She was the author of The Search for Gainsborough, a book written in diary form, detailing her efforts to establish the provenance of a painting of David Garrick which she believed to be by a young Thomas Gainsborough. She also wrote a scholarly article in The Burlington Magazine about the portrait and its connection to Gainsborough's very early work Self Portrait as a Boy, c. 1739 (the latter can be seen online at the Historical Portraits Image Library).   
Corri's research and her article are discussed in "Tom will be a genius – new landscapes by the young Thomas Gainsborough", the catalogue of an exhibition at Philip Mould Ltd, 4–28 July 2009, with text by Lindsay Stainton and Bendor Grosvenor.  Corri's claim that the painting was by the young Gainsborough was based on her detailed research into the archives of the Bank of England, which indicated that significant financial payments were made to Gainsborough while he was still a boy. Following a claim by Corri for the expense incurred restoring and authenticating the picture, the painting was given to her in May 1990, in an out-of-court settlement with the Alexandra Theatre in Birmingham, which disputed her valuation and the attribution to Gainsborough.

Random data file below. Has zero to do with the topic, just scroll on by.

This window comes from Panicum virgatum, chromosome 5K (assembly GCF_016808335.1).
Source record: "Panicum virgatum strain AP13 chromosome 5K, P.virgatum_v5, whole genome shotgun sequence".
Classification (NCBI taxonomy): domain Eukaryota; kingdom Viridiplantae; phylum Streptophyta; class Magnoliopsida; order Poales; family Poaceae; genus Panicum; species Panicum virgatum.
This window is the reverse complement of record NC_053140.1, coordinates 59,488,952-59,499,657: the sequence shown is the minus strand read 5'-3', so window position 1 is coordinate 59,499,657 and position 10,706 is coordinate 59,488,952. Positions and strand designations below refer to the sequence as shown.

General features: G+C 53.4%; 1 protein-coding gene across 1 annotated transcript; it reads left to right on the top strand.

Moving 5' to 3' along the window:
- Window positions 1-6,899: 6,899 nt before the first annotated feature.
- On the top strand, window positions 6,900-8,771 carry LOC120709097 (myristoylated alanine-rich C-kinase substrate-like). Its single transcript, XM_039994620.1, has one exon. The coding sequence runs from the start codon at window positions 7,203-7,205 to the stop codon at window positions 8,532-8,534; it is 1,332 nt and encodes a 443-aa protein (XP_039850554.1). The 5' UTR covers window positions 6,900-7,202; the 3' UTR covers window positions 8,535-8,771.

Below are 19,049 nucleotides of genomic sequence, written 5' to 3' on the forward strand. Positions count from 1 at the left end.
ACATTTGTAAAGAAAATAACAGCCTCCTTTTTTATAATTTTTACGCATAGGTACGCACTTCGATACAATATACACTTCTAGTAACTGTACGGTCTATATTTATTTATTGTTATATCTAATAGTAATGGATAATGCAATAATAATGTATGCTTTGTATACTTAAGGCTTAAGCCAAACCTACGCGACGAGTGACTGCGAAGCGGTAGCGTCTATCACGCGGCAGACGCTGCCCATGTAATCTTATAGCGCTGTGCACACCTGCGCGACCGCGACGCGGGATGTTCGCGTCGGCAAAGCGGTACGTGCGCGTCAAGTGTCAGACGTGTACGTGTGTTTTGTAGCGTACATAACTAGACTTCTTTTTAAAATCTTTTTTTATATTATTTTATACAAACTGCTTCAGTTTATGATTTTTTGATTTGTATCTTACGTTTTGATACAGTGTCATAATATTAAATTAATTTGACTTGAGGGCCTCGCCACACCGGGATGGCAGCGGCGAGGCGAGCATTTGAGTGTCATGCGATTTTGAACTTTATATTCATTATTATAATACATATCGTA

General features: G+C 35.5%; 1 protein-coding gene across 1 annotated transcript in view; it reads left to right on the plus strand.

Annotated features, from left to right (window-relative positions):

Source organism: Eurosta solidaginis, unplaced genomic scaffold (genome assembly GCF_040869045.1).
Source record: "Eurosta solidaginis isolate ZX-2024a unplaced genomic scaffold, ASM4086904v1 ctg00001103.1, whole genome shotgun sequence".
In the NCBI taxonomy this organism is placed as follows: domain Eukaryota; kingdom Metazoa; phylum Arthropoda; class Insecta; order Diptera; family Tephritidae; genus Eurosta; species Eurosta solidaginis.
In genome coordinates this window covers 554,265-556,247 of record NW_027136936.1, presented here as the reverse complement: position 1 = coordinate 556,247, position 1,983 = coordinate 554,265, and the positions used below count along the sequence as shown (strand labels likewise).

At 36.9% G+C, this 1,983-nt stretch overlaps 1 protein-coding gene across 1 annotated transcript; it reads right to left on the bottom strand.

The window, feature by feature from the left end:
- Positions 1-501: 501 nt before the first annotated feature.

Corri was married to actor Daniel Massey from 1961 until they divorced in 1967. The marriage to Massey proved to be somewhat tempestuous, with Massey describing the relationship in the following terms, "We were agonizingly incompatible but we had an extraordinary physical attraction."  Massey envisaged a domestic life for Corri but she realised that she was not suited to being a full-time housewife, and after a six-year hiatus she resumed her career as an actress. 
|1949||The Romantic Age||Norah|
|Quo Vadis||Young Christian Girl||uncredited|
|1953||The Kidnappers||Kirsty||US: The Little Kidnappers|
|1954||Devil Girl from Mars||Doris|
|Meet Mr. Callaghan||Mayola Verville|
|Lease of Life||Susan Thorne|
|Make Me an Offer||Nicky|
|1956||The Anatomist||Mary Paterson||British TV movie, released theatrically in U.S. in 1961|
|The Feminine Touch||Maureen|
|Behind the Headlines||Pam Barnes|
|The Shield of Faith|
|Three Men in a Boat||Clara Willis|
|The Big Chance||Diana Maxwell|
|The Surgeon's Knife||Laura Shelton|
|1958||Corridors of Blood||Rachel|
|1959||The Rough and the Smooth||Jane Buller|
|1960||The Tell-Tale Heart||Betty Clare|
|The Hellfire Club||Lady Isobel|
|1961||Dynamite Jack||Pegeen O'Brien|
|1963||Lancelot and Guinevere||Lady Vivian|
|1964||The Ubiquitous Mr Lovegrove||Elaine||Danger Man TV series episode|
|1965||Bunny Lake Is Missing||Dorothy|
|A Study in Terror||Angela|
|1967||The Viking Queen||Beatrice|
|Africa: Texas Style||Fay Carter|
|Woman Times Seven||Mme. Lisiere||Segment: At the Opera|
|1968||Journey into Darkness||Terry Lawrence||Segment: The New People|
|1969||The File of the Golden Goose||Angela Richmond|
|Moon Zero Two||Liz|
|Cry Wolf||Mrs. Quinn – woman in tobacconist's shop|
|1971||A Clockwork Orange||Mrs. Alexander|
|1972||Vampire Circus||Gypsy Woman|
|1974||Madhouse||Faye Carstairs Flay|
|The Three Musketeers||Milady||Voice|
|1978||Revenge of the Pink Panther||Therese Douvier|
|1979||The Human Factor||Sylvia|
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Riccoboni is a surname, and may refer to: